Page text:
Merced Sun-Star

The Los Banos Unified School District Board is looking for a new representative after boardmember Megan Goin resigned, saying personal issues and a struggle to find affordable housing in her district led her to move out of the county. 

How Are States Paying for New School Safety Measures?


School safety continues to be a priority for state education leaders across the nation. It was identified as one of six key education policy issues mentioned by governors in our 2019 recap of State of the State addresses.

Higher Ed:

UC Merced’s chancellor to step down this year, she says

Fresno Bee

UC Merced Chancellor Dorothy Leland announced Monday her intention to step down in August from the role she’s held for the past eight years. She is expected to name an interim later this week before the University of California conducts a nationwide search for her replacement.

See also:

●      UC Merced Chancellor stepping down from position in Augustabc30

●      UC Merced chancellor, who brought big ambitions to the small campus, to step downLos Angeles Times

Young Huron mother set to graduate from Fresno State as a double major


For the past four years, Ana Dominguez has had a round trip commute of 100 miles a day from Huron to Fresno State. Dominguez will receive two bachelor degrees this week, one in criminology and another in Political Science. 

Got student loan debt? Forgiveness programs could give relief


One woman who had $90,000 in student loan debt was able to get half that amount forgiven because she qualified for a program.

Let homeless students sleep in parking lots? California community colleges say it’ll be costly

Sacramento Bee

California community colleges are walking a narrow path in raising concerns about a proposed law that would require them to keep their parking lots open at night for homeless students.

You can now earn a University of California MBA from home: UC Davis launches online program

Sacramento Bee

UC Davis is expanding its nationally ranked business school to include an online-only MBA program, making it easier for working professionals or other nontraditional students to earn a degree. 



New shark study helps predict where young great whites will be near shore, experts say

Fresno Bee

California shark researchers have published a new study on great white migrations, and they say it will help experts and beachgoers predict when young sharks will be near shorelines on the West Coast and beyond.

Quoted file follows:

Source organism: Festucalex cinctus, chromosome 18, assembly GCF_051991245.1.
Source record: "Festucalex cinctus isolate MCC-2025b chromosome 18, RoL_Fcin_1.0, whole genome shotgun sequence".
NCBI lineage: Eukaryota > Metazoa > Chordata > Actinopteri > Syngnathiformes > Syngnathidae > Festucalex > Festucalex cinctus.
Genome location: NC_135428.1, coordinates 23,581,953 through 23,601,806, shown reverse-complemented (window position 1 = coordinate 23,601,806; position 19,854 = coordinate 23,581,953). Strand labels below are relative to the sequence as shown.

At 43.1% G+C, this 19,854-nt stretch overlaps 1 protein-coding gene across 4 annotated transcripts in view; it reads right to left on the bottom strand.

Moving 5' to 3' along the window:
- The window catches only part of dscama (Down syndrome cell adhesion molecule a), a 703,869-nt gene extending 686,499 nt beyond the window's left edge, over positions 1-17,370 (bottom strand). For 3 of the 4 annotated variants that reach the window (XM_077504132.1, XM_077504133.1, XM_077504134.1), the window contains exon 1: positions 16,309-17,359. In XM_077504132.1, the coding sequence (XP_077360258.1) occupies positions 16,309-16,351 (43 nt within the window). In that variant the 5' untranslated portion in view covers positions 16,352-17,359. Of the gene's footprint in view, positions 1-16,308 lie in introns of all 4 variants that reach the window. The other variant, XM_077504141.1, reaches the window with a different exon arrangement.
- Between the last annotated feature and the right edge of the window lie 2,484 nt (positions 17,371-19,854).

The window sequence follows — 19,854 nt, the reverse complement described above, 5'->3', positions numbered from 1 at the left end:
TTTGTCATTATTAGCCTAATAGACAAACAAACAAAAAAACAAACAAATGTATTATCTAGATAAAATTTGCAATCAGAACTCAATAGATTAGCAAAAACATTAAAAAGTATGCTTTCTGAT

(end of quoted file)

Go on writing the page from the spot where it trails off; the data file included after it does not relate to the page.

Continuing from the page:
Local plastics recycler faces accusations it mishandled toxic materials

Bakersfield Californian

A local plastics recycling operation has been sued by the state over allegations the company processed toxic materials it was not authorized to handle.

Shareholders vote to sell 50-percent stake in gold, silver mine in eastern Kern

Bakersfield Californian

Shareholders of a Canadian company that operate a gold and silver mine in eastern Kern County have voted to sell its 50-percent ownership of the facility.

Unhealthy air and hazy skies: How pollution is affecting National Parks

Pacific Standard

The National Parks Conservation Association’s new report recommends mitigating pollution and transitioning to clean energy, with an emphasis on fair solutions.

See also:

●      The air quality in Joshua Tree National Park is as bad as L.A. Desert Sun

EDITORIAL: Rat poison is killing California’s mountain lions. We need to act 

Los Angeles Times

The war on rats has caused some alarming collateral damage: the poisoning of wildlife. Getting these poisons away from wildlife can’t wait some unspecified amount of time for an agency evaluation.


New dam proposal in Sierra Nevada stirs debate over California energy policy

San Francisco Chronicle

A Southern California company has submitted an application to build a hydroelectric complex in the Owens Valley to help the state meet its clean power goals.

PG&E’s legal, regulatory problems keep growing

San Francisco Chronicle

PG&E is bankrupt; it has violated its probation from felony convictions arising from the 2010 San Bruno explosion; and it could face new criminal charges.

California May Go Dark This Summer, and Most Aren’t Ready


A plan by California’s biggest utility to cut power on high-wind days during the onrushing wildfire season could plunge millions of residents into darkness. And most people aren’t ready.



Hollywood deaths bring strokes into focus. What are the numbers in Fresno County?

Fresno Bee

The recent deaths of two well-known and relatively young Hollywood celebrities have placed stroke in the spotlight, and Fresno is at the center of the deadly disease. 

Toxins can be hiding in your health and beauty products


Many of us try to lead healthy lives by choosing well-known brands when it comes to the food and hygiene products we use with our families. But when was the last time you really read the ingredient labels on supplements, vitamins and beauty products?

How Public Health Outreach Ended A 1990s Measles Outbreak And What’s Different Now

Capital Public Radio

This year’s measles outbreak is the largest in recent memory. But from 1989 to 1991, more than 55,000 people got measles. Federal funding and parents embracing vaccines halted the outbreak.

See also:

●      How States Are Addressing Student Health Concerns During the Measles OutbreakEdNote

●      Vaccine opponents tap social media to fight new California exemptions billMercury News

●      Vaccines Made the Iron Lung ObsoleteWall Street Journal

●      Amid Measles Outbreak, Little Effort to Kill Vaccine ExemptionsPew Research

Is Noise Pollution the Next Big Public-Health Crisis?

New Yorker